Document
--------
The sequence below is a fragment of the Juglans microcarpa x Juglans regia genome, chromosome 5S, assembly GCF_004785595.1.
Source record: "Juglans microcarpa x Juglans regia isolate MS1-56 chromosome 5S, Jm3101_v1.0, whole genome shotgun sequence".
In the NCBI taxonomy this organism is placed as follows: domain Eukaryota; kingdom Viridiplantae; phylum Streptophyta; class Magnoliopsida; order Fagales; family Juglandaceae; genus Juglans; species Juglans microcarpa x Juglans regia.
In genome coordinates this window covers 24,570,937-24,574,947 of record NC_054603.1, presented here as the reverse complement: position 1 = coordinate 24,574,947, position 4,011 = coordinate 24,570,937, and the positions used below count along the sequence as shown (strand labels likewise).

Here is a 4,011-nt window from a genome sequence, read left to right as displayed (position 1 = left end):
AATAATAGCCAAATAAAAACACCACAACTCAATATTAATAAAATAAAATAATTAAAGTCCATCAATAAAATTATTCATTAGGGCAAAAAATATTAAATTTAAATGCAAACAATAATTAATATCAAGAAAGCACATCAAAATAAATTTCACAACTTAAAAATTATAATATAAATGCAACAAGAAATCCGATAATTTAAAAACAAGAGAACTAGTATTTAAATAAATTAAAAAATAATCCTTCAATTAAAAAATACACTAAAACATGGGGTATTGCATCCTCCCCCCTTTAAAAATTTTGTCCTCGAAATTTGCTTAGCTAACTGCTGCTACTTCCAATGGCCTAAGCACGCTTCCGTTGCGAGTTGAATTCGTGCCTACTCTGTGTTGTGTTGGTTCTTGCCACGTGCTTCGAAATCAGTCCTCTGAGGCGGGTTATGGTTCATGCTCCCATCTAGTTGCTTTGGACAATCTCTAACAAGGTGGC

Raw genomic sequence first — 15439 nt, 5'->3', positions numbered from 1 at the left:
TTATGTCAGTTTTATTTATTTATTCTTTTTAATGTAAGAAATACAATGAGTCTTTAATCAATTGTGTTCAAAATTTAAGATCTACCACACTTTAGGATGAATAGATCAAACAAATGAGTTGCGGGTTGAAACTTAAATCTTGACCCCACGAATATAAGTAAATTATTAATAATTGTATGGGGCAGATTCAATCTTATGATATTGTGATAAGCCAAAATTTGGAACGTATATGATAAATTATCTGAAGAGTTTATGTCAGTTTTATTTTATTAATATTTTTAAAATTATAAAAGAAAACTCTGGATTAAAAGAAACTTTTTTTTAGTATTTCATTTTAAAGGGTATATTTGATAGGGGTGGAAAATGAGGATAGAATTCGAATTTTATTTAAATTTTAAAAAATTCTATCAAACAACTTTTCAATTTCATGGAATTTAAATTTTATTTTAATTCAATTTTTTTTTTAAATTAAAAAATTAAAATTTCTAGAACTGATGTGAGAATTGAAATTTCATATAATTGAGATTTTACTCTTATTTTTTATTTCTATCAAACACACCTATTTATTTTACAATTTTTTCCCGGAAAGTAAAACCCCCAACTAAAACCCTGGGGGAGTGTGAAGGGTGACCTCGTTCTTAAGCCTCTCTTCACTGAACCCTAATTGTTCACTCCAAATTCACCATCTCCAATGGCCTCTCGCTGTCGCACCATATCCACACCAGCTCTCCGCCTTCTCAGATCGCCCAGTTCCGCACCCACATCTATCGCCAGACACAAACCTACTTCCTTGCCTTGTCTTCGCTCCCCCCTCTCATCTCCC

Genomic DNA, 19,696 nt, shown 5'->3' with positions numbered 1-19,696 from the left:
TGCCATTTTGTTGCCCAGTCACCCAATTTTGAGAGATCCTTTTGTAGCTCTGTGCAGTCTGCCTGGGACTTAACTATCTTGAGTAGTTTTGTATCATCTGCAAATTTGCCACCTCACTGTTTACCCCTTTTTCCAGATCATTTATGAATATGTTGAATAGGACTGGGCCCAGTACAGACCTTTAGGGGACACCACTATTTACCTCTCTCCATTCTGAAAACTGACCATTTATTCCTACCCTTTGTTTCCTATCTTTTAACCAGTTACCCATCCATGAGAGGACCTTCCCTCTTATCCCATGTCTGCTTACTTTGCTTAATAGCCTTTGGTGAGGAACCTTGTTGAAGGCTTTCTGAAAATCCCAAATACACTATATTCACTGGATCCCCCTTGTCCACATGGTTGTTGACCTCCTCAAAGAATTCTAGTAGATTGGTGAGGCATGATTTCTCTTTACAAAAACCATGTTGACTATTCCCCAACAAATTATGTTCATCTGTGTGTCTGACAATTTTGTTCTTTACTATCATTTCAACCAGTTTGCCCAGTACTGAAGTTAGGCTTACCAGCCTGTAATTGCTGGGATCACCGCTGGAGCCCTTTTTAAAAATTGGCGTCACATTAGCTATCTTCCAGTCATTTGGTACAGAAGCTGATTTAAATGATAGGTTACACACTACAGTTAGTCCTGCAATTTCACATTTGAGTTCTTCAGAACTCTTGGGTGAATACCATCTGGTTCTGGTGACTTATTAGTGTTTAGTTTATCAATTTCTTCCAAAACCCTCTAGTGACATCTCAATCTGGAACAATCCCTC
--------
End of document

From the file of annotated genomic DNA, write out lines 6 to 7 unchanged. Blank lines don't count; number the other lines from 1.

AATAATAGCCAAATAAAAACACCACAACTCAATATTAATAAAATAAAATAATTAAAGTCCATCAATAAAATTATTCATTAGGGCAAAAAATATTAAATTTAAATGCAAACAATAATTAATATCAAGAAAGCACATCAAAATAAATTTCACAACTTAAAAATTATAATATAAATGCAACAAGAAATCCGATAATTTAAAAACAAGAGAACTAGTATTTAAATAAATTAAAAAATAATCCTTCAATTAAAAAATACACTAAAACATGGGGTATTGCATCCTCCCCCCTTTAAAAATTTTGTCCTCGAAATTTGCTTAGCTAACTGCTGCTACTTCCAATGGCCTAAGCACGCTTCCGTTGCGAGTTGAATTCGTGCCTACTCTGTGTTGTGTTGGTTCTTGCCACGTGCTTCGAAATCAGTCCTCTGAGGCGGGTTATGGTTCATGCTCCCATCTAGTTGCTTTGGACAATCTCTAACAAGGTGGC

Raw genomic sequence first — 15439 nt, 5'->3', positions numbered from 1 at the left: